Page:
Kaiser Permanente blood pressure control program produces results
He did not provide information on patients’ costs or overall program costs and said that wasn’t part of the study. High blood pressure affects one in three U.S. adults, and the condition caused or contributed to more than 348,000 deaths in 2009, according to the Centers for Disease Control and Prevention (CDC). Normal blood pressure is considered a reading of less than 120 over 80; high blood pressure is 140 over 90 or higher. High blood pressure typically causes no symptoms, which gives it the nickname, “the silent killer,” and can sometimes be managed with a healthy lifestyle, including physical activity plus avoiding salty foods, heavy drinking and excess weight. But two or more prescription drugs are often needed to bring high blood pressure under control. Donna Arnett, president of the American Heart Association, said “it’s well documented that compliance to medication increases” when it’s simpler to take.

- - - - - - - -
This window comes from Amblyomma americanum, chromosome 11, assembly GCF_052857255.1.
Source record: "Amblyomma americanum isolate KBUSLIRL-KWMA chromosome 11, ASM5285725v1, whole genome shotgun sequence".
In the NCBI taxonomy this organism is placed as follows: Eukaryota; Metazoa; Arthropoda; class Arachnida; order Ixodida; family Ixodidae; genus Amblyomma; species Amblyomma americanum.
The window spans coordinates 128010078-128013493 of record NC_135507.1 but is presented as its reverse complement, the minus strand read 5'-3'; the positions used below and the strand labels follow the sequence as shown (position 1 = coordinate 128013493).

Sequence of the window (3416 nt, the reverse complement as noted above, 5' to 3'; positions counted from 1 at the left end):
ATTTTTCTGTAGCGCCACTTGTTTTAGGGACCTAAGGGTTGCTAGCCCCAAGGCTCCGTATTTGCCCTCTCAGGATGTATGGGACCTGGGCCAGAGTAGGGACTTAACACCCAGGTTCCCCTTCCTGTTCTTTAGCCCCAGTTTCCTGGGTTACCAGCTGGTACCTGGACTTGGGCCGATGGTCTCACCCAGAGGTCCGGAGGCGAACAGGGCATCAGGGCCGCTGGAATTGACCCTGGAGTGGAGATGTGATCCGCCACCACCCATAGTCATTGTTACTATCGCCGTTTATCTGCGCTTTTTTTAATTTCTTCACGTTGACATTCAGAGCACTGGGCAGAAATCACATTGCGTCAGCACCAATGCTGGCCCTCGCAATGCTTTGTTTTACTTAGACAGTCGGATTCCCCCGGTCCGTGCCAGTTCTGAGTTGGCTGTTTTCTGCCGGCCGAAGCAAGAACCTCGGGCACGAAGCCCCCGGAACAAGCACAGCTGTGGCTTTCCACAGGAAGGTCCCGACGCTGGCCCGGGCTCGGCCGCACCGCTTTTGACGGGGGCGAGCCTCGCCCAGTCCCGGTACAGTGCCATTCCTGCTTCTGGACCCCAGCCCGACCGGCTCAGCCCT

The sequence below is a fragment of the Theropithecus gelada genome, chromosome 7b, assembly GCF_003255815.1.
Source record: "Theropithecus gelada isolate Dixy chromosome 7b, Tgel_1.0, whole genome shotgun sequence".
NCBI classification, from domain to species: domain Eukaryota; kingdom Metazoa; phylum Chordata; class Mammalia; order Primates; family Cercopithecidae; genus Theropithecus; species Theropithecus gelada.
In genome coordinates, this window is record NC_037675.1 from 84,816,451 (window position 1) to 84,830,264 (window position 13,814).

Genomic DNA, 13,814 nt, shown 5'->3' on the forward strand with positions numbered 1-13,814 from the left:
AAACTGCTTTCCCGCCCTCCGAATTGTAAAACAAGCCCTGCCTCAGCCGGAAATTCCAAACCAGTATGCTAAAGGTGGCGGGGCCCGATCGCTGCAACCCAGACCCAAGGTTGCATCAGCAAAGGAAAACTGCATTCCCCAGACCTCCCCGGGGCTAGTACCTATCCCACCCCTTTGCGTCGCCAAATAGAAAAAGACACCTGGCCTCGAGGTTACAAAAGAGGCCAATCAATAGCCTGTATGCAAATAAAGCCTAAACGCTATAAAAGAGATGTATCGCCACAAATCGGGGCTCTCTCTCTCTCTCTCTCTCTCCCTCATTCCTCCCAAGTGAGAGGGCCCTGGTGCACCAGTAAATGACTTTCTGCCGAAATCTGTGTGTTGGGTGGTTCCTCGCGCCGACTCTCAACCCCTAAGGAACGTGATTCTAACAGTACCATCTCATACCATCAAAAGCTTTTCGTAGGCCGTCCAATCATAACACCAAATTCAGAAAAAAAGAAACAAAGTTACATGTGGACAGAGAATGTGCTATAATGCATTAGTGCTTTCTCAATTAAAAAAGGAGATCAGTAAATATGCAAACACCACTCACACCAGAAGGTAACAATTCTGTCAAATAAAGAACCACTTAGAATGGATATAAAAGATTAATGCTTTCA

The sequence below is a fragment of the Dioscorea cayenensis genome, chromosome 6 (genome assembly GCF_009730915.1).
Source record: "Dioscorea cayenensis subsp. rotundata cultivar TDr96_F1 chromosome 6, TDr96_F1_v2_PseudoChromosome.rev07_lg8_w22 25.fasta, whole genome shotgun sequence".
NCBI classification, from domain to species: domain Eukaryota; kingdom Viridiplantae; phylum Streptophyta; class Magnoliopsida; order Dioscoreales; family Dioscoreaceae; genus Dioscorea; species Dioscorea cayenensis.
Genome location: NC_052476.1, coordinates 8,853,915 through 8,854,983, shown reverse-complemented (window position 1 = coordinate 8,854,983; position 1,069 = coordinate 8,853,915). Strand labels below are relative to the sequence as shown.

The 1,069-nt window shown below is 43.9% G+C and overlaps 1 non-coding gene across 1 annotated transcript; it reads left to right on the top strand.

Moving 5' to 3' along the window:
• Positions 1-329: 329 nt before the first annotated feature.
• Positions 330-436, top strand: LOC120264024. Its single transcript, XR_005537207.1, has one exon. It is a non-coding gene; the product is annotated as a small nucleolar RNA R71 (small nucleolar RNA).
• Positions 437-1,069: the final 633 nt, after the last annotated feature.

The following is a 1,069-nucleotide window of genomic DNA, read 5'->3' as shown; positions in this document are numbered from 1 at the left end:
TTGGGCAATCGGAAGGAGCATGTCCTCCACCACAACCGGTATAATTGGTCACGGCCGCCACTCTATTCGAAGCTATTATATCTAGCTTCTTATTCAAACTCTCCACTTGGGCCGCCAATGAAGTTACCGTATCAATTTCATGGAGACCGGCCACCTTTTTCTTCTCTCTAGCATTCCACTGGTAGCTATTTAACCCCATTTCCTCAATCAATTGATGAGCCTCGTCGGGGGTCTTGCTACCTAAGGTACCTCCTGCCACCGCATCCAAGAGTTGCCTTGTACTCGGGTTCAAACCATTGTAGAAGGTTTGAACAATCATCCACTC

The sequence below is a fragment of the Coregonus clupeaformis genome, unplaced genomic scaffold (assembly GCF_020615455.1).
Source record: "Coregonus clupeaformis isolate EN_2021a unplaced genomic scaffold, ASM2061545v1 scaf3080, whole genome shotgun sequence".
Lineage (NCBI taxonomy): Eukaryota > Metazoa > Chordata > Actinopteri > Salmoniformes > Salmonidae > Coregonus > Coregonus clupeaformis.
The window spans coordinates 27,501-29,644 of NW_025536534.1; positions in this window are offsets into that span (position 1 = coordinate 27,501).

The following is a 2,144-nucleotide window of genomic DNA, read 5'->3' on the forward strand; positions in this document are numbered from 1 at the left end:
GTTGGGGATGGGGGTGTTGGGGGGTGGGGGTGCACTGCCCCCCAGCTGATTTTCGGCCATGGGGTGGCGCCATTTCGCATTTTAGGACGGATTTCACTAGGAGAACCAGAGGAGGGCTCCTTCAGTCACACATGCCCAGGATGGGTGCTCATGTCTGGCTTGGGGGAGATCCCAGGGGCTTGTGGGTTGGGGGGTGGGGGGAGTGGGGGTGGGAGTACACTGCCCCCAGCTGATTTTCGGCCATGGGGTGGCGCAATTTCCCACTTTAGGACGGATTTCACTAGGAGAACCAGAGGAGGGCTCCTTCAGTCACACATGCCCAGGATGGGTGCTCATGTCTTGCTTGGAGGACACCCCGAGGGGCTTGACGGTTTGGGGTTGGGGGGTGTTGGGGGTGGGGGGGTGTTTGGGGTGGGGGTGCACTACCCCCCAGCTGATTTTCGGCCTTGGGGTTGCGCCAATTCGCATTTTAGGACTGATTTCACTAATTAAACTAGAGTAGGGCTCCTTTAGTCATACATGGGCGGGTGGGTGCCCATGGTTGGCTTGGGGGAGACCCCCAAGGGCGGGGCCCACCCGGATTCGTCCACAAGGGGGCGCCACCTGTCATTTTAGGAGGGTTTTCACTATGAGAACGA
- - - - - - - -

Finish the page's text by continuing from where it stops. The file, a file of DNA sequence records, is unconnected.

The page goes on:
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Too-low Diastolic Blood Pressure can be Deadly for CKD Patients: Study
That compares to 64 percent of people with blood pressure problems nationwide. Two features likely played a big role in the program’s success: In 2005, the region started using a single generic pill combining two common blood pressure drugs, lisinopril and a diuretic. The pill is less expensive than taking the two medicines separately, and easier to use. And in 2007, the program began offering free follow-up visits with medical assistants, rather than doctors, checking blood pressure readings. Besides charging no insurance co-payment, these brief visits were available at more flexible times, increasing the chances that patients would stick with the program. “Patients really liked it because it was shorter, more convenient and more affordable,” Jaffe said.
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An accompanying editorial highlights some of the limitations of the study. Among them, the authors suggest that it may not be BP combination but instead the characteristics of the persons with that combination that lead to greater mortality risk. Note: For an embargoed PDF, please contact Megan Hanks or Angela Collom. To interview the lead author, please contact Willie Logan at firstname.lastname@example.org or 901-577-7393. 2. Adding Tofacitinib to Treatment with DMARDs Improves Pain and Function in Patients with Active RA Adding tofacitinib to treatment with disease-modifying anti-rheumatic drugs (DMARDs) may help improve symptoms in patients with active rheumatoid arthritis (RA). Nonbiologic DMARDs, including methotrexate, are commonly used to treat RA.
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